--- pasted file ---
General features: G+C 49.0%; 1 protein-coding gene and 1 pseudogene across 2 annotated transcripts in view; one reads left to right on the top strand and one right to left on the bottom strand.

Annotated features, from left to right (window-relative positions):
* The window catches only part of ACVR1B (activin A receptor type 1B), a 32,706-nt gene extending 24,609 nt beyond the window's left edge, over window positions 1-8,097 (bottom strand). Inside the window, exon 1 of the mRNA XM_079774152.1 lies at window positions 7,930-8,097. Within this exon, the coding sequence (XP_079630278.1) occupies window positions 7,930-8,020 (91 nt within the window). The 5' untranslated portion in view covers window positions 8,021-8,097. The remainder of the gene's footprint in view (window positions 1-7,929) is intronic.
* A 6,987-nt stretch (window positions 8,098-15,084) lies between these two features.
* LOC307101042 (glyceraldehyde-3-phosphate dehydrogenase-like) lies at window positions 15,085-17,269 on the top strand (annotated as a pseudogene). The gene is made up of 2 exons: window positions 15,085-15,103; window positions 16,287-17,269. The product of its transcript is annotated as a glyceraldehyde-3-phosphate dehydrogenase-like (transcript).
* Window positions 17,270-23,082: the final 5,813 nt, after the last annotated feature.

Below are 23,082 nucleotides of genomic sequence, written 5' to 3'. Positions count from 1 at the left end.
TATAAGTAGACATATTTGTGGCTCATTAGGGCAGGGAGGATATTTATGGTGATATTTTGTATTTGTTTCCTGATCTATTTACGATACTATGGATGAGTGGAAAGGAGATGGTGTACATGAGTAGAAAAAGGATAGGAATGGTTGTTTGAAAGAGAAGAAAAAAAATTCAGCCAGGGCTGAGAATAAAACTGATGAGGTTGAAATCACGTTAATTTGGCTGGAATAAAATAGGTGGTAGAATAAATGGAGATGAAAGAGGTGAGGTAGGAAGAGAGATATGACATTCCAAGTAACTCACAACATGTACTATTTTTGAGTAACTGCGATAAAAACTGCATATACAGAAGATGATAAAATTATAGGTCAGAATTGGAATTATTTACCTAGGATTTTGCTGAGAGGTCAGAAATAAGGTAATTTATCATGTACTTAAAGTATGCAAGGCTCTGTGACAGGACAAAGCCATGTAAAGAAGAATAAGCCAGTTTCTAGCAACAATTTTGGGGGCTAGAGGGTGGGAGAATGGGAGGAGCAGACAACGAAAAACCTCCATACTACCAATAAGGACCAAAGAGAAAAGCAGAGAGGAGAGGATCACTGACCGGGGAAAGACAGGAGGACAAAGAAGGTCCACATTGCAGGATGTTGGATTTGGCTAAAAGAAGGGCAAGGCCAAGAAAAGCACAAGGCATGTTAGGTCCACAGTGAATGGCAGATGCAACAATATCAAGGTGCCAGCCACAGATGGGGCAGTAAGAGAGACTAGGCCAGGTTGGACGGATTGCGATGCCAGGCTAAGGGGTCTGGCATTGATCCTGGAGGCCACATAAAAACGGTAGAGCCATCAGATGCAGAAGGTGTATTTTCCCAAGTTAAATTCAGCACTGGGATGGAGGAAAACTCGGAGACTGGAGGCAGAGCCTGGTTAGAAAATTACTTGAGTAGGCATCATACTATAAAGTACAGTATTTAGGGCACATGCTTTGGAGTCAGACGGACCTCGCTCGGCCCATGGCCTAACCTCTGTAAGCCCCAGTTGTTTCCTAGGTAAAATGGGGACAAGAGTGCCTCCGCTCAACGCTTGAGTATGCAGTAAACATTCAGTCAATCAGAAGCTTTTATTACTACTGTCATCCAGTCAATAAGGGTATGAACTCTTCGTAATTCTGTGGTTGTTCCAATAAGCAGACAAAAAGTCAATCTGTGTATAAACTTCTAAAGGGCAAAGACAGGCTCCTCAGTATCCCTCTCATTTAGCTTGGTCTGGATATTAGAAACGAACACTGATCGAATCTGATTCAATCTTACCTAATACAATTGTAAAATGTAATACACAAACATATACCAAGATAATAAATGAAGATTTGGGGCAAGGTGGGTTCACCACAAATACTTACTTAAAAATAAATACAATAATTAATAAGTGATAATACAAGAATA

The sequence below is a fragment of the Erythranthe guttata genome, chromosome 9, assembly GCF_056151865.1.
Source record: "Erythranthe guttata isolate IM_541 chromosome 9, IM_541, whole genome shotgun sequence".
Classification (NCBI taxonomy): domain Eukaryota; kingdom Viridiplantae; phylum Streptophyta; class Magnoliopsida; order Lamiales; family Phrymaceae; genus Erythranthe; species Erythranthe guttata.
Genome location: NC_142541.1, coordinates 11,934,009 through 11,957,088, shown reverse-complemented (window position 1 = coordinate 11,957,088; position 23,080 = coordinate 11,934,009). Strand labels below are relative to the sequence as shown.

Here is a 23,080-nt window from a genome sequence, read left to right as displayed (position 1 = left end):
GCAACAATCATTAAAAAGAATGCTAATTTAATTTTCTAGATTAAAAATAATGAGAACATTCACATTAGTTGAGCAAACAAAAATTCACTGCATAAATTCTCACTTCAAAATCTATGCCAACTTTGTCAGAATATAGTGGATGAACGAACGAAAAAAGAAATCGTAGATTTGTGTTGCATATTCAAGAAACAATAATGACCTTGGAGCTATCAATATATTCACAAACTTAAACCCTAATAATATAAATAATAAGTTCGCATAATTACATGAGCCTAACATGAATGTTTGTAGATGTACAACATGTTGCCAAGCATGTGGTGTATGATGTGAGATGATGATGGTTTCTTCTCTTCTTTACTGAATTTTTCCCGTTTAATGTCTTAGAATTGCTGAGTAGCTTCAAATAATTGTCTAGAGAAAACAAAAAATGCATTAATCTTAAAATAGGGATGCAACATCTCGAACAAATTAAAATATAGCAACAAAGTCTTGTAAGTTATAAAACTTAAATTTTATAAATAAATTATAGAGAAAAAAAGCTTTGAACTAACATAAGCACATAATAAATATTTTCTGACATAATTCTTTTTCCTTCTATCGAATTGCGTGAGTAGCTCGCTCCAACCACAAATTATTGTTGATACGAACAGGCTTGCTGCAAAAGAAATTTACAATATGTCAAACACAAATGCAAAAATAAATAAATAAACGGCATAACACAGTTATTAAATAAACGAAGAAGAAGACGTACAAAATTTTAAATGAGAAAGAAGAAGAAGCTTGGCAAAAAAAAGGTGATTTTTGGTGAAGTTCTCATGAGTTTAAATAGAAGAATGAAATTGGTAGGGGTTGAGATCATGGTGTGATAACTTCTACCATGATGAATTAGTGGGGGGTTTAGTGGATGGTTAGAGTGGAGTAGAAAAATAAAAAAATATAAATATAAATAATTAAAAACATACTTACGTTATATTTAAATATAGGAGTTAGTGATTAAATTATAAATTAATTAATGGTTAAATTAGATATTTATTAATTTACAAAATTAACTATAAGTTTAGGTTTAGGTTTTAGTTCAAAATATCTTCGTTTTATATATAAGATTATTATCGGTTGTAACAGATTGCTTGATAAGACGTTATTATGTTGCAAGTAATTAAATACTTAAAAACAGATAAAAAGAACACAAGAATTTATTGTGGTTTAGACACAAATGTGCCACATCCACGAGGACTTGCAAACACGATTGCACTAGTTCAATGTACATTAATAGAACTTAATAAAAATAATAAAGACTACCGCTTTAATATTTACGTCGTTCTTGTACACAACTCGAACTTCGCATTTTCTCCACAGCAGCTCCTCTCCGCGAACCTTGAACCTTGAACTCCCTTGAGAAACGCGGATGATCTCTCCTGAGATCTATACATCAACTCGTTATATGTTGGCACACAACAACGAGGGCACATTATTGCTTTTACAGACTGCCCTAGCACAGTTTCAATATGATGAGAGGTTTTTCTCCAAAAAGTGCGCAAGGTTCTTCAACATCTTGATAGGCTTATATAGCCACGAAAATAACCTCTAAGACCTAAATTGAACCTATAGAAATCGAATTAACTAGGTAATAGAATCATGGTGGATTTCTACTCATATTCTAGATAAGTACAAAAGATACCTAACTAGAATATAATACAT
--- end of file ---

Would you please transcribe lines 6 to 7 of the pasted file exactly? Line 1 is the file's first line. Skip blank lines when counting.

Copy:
* Window positions 17,270-23,082: the final 5,813 nt, after the last annotated feature.

Below are 23,082 nucleotides of genomic sequence, written 5' to 3'. Positions count from 1 at the left end.